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Maize breeders reaping benefits of using drones

Using drone technology could cut labour and costs spent in collecting data for maize breeding by at least ten per cent, preliminary findings of a project shows.
 
With increased demand for better seeds to adapt to changing climate, breeders have turned to unmanned aerial vehicles (UAVs) also known as drones for precise gathering of data from the field to enable more efficient maize breeding in most of Southern Africa.

“The use of drones to collect data may be an efficient way if you look at large acreages.”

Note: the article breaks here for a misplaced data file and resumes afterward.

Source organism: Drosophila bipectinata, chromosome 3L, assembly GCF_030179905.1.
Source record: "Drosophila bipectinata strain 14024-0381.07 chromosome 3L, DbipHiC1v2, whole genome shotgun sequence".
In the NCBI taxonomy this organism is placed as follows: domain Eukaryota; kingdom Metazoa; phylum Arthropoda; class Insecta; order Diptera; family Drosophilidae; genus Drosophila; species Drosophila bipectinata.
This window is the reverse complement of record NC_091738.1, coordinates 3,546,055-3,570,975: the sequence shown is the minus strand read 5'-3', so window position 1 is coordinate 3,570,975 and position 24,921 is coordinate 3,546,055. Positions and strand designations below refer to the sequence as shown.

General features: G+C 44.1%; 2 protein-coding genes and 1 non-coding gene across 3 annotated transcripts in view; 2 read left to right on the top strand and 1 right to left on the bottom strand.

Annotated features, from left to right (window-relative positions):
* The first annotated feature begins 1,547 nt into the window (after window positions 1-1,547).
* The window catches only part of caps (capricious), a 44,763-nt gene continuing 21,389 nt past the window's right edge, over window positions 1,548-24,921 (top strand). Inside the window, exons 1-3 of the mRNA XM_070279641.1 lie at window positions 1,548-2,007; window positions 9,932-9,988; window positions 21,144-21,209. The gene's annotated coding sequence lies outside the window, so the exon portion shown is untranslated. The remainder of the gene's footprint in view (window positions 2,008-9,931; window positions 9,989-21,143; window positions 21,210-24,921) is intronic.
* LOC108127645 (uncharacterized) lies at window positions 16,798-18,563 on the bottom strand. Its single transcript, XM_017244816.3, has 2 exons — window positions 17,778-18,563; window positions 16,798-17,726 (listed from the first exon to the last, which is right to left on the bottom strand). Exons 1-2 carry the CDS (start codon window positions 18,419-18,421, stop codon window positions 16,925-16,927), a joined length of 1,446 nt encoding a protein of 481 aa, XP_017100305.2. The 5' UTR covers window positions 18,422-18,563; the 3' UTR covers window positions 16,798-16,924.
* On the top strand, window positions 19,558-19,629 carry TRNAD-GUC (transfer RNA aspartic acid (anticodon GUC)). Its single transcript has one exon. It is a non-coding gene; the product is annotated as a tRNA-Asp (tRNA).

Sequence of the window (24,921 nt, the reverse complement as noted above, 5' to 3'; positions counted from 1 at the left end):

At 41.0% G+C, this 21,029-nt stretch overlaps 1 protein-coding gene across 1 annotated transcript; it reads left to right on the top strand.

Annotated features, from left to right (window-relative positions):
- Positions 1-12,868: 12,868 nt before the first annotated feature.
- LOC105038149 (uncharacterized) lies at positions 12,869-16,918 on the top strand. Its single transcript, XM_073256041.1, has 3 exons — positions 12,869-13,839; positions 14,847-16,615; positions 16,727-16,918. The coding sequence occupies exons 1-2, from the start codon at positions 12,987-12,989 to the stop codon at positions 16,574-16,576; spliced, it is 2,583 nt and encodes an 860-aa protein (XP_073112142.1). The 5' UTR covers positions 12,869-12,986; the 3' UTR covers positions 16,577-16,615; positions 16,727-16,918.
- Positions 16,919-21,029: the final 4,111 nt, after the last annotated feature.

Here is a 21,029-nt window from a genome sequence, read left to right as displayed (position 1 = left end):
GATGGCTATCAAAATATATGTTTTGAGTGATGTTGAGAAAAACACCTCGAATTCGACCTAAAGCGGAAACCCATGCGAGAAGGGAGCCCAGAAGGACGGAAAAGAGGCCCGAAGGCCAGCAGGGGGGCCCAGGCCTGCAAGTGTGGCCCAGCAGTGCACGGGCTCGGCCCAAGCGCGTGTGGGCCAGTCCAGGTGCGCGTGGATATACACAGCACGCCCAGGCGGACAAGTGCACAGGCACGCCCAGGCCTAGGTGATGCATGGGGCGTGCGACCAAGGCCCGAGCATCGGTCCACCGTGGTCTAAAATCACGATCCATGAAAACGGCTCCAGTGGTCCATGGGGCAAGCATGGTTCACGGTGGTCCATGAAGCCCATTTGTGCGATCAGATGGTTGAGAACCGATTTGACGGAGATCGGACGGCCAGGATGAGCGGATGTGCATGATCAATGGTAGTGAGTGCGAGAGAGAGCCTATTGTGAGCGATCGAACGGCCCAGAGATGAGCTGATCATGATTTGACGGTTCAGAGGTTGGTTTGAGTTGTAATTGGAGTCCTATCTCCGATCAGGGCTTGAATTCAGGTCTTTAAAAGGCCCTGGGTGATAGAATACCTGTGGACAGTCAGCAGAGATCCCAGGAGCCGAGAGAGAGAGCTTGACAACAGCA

Eric Yirenkyi Danquah, West Africa Centre for Crop Improvements

The International Maize and Wheat Improvement Center (CIMMYT) in Southern Africa has adopted UAVs to collect data as a critical part of successful breeding programme.
 
Mainassara Abdou Zaman-Allah, maize physiologist at the International Maize and Wheat Improvement Center (CIMMYT) in Southern Africa regional office in Zimbabwe, says using UAVs has facilitated instant data gathering, adding that with the UAVs it is possible to collect data from 1,000 plots in ten minutes or less while it may take eight hours to do so manually.

“In the preliminary analysis that we made, we realised that with the UAV technology, we would spend 10 per cent or less on labour and cost respectively,” said Zaman-Allah.